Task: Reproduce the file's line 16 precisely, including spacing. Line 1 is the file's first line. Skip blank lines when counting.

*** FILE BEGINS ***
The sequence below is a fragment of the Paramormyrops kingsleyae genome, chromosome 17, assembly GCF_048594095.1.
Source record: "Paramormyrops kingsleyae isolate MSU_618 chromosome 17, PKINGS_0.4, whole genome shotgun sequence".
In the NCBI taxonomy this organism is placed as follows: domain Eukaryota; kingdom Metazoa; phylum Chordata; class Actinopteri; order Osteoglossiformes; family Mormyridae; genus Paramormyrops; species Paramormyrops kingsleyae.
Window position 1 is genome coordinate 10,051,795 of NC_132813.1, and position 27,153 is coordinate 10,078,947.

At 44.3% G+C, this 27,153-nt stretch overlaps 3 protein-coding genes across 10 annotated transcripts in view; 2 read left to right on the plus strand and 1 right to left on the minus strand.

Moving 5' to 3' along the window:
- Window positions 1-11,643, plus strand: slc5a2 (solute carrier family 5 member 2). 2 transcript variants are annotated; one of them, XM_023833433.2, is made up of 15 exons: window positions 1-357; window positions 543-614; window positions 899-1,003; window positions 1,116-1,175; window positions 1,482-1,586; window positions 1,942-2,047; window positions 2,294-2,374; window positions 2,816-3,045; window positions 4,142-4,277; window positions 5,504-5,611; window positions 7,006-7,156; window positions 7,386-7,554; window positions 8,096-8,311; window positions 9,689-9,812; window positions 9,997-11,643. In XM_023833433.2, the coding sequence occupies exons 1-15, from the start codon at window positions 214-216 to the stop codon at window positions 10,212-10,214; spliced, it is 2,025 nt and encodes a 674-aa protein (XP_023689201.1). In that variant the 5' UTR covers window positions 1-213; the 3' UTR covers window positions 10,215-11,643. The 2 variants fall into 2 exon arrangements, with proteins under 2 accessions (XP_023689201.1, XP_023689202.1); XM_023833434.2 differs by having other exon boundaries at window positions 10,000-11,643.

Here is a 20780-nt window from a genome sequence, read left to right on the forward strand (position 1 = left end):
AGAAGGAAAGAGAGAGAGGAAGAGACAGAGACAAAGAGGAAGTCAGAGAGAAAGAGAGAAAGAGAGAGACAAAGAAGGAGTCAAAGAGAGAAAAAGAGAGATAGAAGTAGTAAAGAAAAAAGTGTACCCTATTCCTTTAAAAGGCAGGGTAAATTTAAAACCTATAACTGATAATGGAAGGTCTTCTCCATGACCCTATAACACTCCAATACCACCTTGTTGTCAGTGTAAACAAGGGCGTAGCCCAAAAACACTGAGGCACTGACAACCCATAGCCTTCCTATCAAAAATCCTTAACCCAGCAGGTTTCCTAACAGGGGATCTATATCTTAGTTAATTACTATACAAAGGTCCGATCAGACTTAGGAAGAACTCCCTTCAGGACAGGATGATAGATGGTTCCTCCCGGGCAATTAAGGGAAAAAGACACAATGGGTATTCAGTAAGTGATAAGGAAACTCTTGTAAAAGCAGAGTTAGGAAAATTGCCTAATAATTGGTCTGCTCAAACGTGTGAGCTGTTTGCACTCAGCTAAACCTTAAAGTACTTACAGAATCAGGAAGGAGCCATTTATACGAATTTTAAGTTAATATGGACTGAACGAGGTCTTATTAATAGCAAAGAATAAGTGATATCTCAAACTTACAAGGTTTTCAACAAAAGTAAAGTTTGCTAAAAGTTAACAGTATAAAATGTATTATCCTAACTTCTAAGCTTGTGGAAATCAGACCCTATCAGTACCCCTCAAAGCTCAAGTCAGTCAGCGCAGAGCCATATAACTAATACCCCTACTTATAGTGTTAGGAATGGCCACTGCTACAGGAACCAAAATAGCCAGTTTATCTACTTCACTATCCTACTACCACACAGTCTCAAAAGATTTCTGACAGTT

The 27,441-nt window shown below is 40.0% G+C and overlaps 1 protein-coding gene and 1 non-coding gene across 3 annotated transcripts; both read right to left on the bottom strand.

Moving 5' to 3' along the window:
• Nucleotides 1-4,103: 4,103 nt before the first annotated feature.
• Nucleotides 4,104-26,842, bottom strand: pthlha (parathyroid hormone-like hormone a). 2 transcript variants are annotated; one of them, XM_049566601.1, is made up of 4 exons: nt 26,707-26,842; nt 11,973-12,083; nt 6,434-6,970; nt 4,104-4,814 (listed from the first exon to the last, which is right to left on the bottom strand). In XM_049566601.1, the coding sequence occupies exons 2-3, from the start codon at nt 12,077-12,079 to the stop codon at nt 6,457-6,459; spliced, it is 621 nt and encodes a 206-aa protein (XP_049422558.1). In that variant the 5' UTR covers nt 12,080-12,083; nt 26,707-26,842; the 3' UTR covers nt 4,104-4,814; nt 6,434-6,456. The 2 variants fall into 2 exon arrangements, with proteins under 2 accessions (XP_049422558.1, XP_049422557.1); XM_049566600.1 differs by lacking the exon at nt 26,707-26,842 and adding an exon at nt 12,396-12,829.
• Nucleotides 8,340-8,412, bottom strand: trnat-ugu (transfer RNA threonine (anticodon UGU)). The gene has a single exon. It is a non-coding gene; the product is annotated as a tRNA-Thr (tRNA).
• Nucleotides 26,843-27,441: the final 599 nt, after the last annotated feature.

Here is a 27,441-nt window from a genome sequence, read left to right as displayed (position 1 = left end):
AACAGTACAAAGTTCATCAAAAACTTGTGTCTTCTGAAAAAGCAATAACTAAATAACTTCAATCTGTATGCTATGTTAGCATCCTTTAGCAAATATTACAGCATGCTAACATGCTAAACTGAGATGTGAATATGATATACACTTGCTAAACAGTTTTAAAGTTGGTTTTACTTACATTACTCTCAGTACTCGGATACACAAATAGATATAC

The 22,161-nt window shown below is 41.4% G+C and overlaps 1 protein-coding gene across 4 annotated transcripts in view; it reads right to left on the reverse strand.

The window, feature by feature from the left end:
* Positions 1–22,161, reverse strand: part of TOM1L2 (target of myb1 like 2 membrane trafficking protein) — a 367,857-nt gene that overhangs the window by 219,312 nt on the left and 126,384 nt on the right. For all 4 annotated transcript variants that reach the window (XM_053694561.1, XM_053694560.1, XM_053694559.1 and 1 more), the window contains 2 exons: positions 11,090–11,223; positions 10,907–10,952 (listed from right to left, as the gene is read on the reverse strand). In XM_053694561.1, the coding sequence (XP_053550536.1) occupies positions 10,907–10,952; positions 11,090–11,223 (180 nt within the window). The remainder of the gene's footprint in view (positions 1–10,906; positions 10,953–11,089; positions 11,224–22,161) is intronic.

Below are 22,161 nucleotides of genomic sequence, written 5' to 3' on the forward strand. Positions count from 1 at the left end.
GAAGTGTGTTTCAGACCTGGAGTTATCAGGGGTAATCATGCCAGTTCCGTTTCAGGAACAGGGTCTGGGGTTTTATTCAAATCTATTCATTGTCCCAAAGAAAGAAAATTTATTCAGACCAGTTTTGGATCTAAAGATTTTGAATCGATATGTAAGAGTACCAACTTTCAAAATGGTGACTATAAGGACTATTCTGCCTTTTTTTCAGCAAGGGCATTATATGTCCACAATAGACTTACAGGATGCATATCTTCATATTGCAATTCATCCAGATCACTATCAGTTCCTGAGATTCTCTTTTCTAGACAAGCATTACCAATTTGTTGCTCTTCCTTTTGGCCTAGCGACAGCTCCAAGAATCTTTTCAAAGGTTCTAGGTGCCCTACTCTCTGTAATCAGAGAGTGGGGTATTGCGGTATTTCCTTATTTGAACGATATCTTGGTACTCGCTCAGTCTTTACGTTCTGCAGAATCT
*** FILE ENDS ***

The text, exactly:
Here is a 27,441-nt window from a genome sequence, read left to right as displayed (position 1 = left end):